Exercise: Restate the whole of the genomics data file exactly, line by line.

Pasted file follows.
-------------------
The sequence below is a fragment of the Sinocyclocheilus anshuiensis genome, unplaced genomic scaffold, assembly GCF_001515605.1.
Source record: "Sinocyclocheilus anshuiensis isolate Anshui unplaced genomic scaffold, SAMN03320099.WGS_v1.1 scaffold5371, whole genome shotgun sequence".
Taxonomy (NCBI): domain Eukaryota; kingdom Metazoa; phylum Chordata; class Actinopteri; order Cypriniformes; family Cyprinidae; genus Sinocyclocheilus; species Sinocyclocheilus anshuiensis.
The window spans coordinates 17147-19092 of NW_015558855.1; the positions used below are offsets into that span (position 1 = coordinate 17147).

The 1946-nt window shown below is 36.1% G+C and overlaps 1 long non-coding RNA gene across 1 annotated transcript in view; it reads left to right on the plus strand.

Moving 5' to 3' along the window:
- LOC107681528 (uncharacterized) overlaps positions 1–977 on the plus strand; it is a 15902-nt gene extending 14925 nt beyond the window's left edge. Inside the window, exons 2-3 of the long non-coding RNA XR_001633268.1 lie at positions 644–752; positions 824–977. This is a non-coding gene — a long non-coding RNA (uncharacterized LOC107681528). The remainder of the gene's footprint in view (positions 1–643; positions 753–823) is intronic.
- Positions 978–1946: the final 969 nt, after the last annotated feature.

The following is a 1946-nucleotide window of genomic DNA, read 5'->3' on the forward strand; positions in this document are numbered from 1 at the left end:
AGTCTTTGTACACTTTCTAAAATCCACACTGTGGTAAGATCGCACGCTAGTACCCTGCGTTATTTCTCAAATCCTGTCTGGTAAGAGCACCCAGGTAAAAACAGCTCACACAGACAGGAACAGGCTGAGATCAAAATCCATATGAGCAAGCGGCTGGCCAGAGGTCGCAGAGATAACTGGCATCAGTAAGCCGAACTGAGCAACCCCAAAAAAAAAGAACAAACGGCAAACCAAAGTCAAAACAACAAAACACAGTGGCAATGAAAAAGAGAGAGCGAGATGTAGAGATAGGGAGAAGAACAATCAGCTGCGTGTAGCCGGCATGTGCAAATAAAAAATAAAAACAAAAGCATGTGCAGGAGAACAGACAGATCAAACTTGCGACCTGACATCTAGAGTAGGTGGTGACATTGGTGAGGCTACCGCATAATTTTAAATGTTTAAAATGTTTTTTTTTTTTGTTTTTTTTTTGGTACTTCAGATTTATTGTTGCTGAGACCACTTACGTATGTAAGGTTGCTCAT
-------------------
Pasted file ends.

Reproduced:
The sequence below is a fragment of the Sinocyclocheilus anshuiensis genome, unplaced genomic scaffold, assembly GCF_001515605.1.
Source record: "Sinocyclocheilus anshuiensis isolate Anshui unplaced genomic scaffold, SAMN03320099.WGS_v1.1 scaffold5371, whole genome shotgun sequence".
Taxonomy (NCBI): domain Eukaryota; kingdom Metazoa; phylum Chordata; class Actinopteri; order Cypriniformes; family Cyprinidae; genus Sinocyclocheilus; species Sinocyclocheilus anshuiensis.
The window spans coordinates 17147-19092 of NW_015558855.1; the positions used below are offsets into that span (position 1 = coordinate 17147).

The 1946-nt window shown below is 36.1% G+C and overlaps 1 long non-coding RNA gene across 1 annotated transcript in view; it reads left to right on the plus strand.

Moving 5' to 3' along the window:
- LOC107681528 (uncharacterized) overlaps positions 1–977 on the plus strand; it is a 15902-nt gene extending 14925 nt beyond the window's left edge. Inside the window, exons 2-3 of the long non-coding RNA XR_001633268.1 lie at positions 644–752; positions 824–977. This is a non-coding gene — a long non-coding RNA (uncharacterized LOC107681528). The remainder of the gene's footprint in view (positions 1–643; positions 753–823) is intronic.
- Positions 978–1946: the final 969 nt, after the last annotated feature.

The following is a 1946-nucleotide window of genomic DNA, read 5'->3' on the forward strand; positions in this document are numbered from 1 at the left end:
AGTCTTTGTACACTTTCTAAAATCCACACTGTGGTAAGATCGCACGCTAGTACCCTGCGTTATTTCTCAAATCCTGTCTGGTAAGAGCACCCAGGTAAAAACAGCTCACACAGACAGGAACAGGCTGAGATCAAAATCCATATGAGCAAGCGGCTGGCCAGAGGTCGCAGAGATAACTGGCATCAGTAAGCCGAACTGAGCAACCCCAAAAAAAAAGAACAAACGGCAAACCAAAGTCAAAACAACAAAACACAGTGGCAATGAAAAAGAGAGAGCGAGATGTAGAGATAGGGAGAAGAACAATCAGCTGCGTGTAGCCGGCATGTGCAAATAAAAAATAAAAACAAAAGCATGTGCAGGAGAACAGACAGATCAAACTTGCGACCTGACATCTAGAGTAGGTGGTGACATTGGTGAGGCTACCGCATAATTTTAAATGTTTAAAATGTTTTTTTTTTTTGTTTTTTTTTTGGTACTTCAGATTTATTGTTGCTGAGACCACTTACGTATGTAAGGTTGCTCAT